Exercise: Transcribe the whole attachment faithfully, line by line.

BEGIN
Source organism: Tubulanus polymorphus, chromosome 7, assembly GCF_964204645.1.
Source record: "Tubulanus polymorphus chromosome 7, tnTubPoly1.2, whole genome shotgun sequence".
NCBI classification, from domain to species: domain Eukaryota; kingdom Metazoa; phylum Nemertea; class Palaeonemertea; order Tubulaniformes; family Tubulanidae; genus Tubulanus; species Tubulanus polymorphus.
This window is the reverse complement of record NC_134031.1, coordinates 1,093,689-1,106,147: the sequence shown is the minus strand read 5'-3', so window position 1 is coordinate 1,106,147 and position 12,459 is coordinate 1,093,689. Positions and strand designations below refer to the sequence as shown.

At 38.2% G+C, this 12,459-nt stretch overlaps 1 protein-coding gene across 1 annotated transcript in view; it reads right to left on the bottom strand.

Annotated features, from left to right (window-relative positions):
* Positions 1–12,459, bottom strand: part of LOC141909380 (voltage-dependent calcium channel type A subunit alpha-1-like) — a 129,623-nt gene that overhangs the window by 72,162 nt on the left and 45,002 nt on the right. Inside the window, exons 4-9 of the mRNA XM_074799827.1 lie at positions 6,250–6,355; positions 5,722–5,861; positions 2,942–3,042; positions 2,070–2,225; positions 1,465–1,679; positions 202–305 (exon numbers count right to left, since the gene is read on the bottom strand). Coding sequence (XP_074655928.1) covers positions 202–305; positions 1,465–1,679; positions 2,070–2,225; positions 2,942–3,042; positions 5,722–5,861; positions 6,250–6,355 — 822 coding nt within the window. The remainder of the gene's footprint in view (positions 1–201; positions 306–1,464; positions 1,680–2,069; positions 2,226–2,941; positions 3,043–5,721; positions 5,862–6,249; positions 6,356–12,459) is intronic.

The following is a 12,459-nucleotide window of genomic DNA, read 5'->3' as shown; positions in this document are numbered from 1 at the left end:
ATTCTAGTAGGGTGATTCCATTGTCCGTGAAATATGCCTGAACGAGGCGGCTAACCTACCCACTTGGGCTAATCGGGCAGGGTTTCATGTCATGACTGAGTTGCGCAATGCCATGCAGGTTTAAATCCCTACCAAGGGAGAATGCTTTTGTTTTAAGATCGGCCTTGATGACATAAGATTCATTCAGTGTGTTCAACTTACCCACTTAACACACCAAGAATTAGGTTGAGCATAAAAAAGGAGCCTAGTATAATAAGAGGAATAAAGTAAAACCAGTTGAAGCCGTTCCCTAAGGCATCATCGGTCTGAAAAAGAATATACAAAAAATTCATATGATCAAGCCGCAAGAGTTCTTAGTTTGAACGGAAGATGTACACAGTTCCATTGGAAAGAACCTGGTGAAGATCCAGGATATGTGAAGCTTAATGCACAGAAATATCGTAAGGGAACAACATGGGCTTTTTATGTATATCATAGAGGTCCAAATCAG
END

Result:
Source organism: Tubulanus polymorphus, chromosome 7, assembly GCF_964204645.1.
Source record: "Tubulanus polymorphus chromosome 7, tnTubPoly1.2, whole genome shotgun sequence".
NCBI classification, from domain to species: domain Eukaryota; kingdom Metazoa; phylum Nemertea; class Palaeonemertea; order Tubulaniformes; family Tubulanidae; genus Tubulanus; species Tubulanus polymorphus.
This window is the reverse complement of record NC_134031.1, coordinates 1,093,689-1,106,147: the sequence shown is the minus strand read 5'-3', so window position 1 is coordinate 1,106,147 and position 12,459 is coordinate 1,093,689. Positions and strand designations below refer to the sequence as shown.

At 38.2% G+C, this 12,459-nt stretch overlaps 1 protein-coding gene across 1 annotated transcript in view; it reads right to left on the bottom strand.

Annotated features, from left to right (window-relative positions):
* Positions 1–12,459, bottom strand: part of LOC141909380 (voltage-dependent calcium channel type A subunit alpha-1-like) — a 129,623-nt gene that overhangs the window by 72,162 nt on the left and 45,002 nt on the right. Inside the window, exons 4-9 of the mRNA XM_074799827.1 lie at positions 6,250–6,355; positions 5,722–5,861; positions 2,942–3,042; positions 2,070–2,225; positions 1,465–1,679; positions 202–305 (exon numbers count right to left, since the gene is read on the bottom strand). Coding sequence (XP_074655928.1) covers positions 202–305; positions 1,465–1,679; positions 2,070–2,225; positions 2,942–3,042; positions 5,722–5,861; positions 6,250–6,355 — 822 coding nt within the window. The remainder of the gene's footprint in view (positions 1–201; positions 306–1,464; positions 1,680–2,069; positions 2,226–2,941; positions 3,043–5,721; positions 5,862–6,249; positions 6,356–12,459) is intronic.

The following is a 12,459-nucleotide window of genomic DNA, read 5'->3' as shown; positions in this document are numbered from 1 at the left end:
ATTCTAGTAGGGTGATTCCATTGTCCGTGAAATATGCCTGAACGAGGCGGCTAACCTACCCACTTGGGCTAATCGGGCAGGGTTTCATGTCATGACTGAGTTGCGCAATGCCATGCAGGTTTAAATCCCTACCAAGGGAGAATGCTTTTGTTTTAAGATCGGCCTTGATGACATAAGATTCATTCAGTGTGTTCAACTTACCCACTTAACACACCAAGAATTAGGTTGAGCATAAAAAAGGAGCCTAGTATAATAAGAGGAATAAAGTAAAACCAGTTGAAGCCGTTCCCTAAGGCATCATCGGTCTGAAAAAGAATATACAAAAAATTCATATGATCAAGCCGCAAGAGTTCTTAGTTTGAACGGAAGATGTACACAGTTCCATTGGAAAGAACCTGGTGAAGATCCAGGATATGTGAAGCTTAATGCACAGAAATATCGTAAGGGAACAACATGGGCTTTTTATGTATATCATAGAGGTCCAAATCAG